Background and purpose - Teriparatide accelerates fracture healing in animals and probably in man. Abaloparatide is a new drug with similar although not identical effects on the teriparatide receptor. Given at 4 times the teriparatide dose in a human osteoporosis trial, abaloparatide increased bone density more than teriparatide, and both reduced fracture risk. We investigated in mice whether abaloparatide stimulates fracture healing, and if it does so with the suggested dose effect relation (4:1). Patients and methods - In a validated mouse model for metaphyseal healing (burr hole with screw pull-out), 96 mice were randomly allocated to 11 groups: control (saline), teriparatide or abaloparatide, where teriparatide and abaloparatide were given at 5 different doses each. In a femoral shaft osteotomy model, 24 mice were randomly allocated to 3 groups: control (saline), teriparatide (15 mu g/kg) or abaloparatide (60 mu g/kg). Each treatment was given daily via subcutaneous injections. Results were evaluated by mechanical testing and microCT. Results - In the metaphyseal model, a dose-dependent increase in screw pull-out force could be seen. In a linear regression analysis (r = 0.78) each increase in ln(dose) by 1 (regardless of drug type) was associated with an increase in pull-out force by 1.50 N (SE 0.18) (p amp;lt; 0.001). Changing drug from teriparatide to abaloparatide increased the force by 1.41 N (SE 0.60; p = 0.02). In the diaphyseal model, the callus density was 23% (SD 10), 38% (SD 10), and 47% (SD 2) for control, for teriparatide and abaloparatide respectively. Both drugs were significantly different from controls (p = 0.001 and p = 0.008), but not from each other. Interpretation - Both drugs improve fracture healing, but in these mouse models, the potency per mu g of abaloparatide seems only 2.5 times that of teriparatide, rather than the 4:1 relation chosen in the clinical abaloparatide-teriparatide comparison trial.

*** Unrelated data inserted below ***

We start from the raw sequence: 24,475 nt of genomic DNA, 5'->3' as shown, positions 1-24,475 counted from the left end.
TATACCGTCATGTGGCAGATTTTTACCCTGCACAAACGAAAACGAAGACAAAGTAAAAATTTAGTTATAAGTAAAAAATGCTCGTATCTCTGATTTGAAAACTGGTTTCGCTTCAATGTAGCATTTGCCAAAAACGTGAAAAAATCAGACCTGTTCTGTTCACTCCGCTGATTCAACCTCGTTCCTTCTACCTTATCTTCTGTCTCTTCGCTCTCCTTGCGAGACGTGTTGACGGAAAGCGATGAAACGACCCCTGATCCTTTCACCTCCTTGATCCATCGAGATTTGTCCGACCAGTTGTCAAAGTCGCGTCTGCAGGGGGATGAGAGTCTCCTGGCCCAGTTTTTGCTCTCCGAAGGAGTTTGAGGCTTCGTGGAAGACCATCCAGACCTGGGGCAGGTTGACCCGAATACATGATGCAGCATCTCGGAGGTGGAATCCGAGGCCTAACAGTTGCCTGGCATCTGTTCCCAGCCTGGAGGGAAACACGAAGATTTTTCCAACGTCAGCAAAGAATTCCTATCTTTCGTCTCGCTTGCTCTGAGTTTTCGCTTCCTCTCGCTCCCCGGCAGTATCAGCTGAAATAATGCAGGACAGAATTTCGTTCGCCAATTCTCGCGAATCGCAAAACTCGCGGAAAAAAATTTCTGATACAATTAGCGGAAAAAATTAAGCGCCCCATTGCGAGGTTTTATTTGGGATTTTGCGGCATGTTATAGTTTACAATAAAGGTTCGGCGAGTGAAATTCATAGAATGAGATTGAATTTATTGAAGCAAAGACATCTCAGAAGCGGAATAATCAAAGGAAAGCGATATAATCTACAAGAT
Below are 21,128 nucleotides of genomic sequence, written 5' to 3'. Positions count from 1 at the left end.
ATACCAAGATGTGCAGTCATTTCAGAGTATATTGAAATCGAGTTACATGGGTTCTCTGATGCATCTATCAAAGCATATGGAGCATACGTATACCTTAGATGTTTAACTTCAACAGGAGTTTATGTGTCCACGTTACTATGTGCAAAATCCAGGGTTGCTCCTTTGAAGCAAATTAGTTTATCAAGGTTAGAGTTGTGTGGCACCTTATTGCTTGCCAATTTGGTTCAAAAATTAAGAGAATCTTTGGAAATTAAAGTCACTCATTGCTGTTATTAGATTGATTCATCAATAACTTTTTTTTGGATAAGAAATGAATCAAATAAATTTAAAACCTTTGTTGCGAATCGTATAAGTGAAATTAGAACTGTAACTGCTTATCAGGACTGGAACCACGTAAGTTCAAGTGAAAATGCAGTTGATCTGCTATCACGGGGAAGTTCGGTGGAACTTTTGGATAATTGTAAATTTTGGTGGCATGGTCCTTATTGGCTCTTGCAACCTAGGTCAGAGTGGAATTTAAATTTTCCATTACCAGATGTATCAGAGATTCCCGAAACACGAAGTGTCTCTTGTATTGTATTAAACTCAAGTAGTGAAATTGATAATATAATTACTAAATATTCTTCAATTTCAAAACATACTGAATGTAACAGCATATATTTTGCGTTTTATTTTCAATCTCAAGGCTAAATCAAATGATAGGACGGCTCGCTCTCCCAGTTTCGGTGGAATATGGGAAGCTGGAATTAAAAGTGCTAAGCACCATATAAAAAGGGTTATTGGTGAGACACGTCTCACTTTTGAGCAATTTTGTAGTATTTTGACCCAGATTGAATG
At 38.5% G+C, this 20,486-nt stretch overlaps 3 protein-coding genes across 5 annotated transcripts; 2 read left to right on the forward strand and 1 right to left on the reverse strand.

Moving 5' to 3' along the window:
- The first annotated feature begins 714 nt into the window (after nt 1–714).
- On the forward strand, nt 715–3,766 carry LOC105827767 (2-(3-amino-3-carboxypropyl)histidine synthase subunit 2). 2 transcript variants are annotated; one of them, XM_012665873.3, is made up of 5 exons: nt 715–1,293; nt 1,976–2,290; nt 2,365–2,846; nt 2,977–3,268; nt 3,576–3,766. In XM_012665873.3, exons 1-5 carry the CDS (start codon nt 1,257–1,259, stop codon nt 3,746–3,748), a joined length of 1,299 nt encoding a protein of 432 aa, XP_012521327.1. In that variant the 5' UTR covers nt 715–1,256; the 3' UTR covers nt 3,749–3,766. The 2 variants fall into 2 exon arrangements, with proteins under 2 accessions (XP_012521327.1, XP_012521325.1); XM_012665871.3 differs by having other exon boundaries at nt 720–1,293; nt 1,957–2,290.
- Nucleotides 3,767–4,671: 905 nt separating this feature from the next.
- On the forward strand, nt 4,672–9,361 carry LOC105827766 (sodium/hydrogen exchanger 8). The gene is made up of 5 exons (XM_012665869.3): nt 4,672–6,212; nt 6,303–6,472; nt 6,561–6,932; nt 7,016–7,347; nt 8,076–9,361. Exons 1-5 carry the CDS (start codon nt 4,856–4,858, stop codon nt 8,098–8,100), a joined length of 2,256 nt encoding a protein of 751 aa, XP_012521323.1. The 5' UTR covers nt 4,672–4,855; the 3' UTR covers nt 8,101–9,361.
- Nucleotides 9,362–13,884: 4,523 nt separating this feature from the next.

Place, publisher, year, edition, pages
TAYLOR & FRANCIS LTD, 2018
National Category
Orthopaedics
Identifiers
urn:nbn:se:liu:diva-153697 (URN)10.1080/17453674.2018.1523771 (DOI)000453932600015 ()30334479 (PubMedID)
Available from: 2019-01-07 Created: 2019-01-07 Last updated: 2019-05-02
Bernhardsson, M. (2018). Healing Processes in Cancellous Bone. (Doctoral dissertation). Linköping: Linköping University Electronic Press
Open this publication in new window or tab >>Healing Processes in Cancellous Bone
2018 (English)Doctoral thesis, comprehensive summary (Other academic)
Abstract [en]

Most of what is known about the biological response during fracture healing comes from numerous animal studies with shaft fractures in the long bone. However, most patients suffer from fractures closer to the ends of the long bones, in the hip, or in the vertebrae. These types of fractures mainly involve cancellous bone, while shaft fractures concern cortical bone. Compared to cortical bone whose structure is dense and compact, cancellous bone is of spongy and porous structure. A growing number of studies point towards that cortical and cancellous bone heal differently. To even this imbalance in knowledge between these two types of bone tissue, further studies in cancellous bone are justified.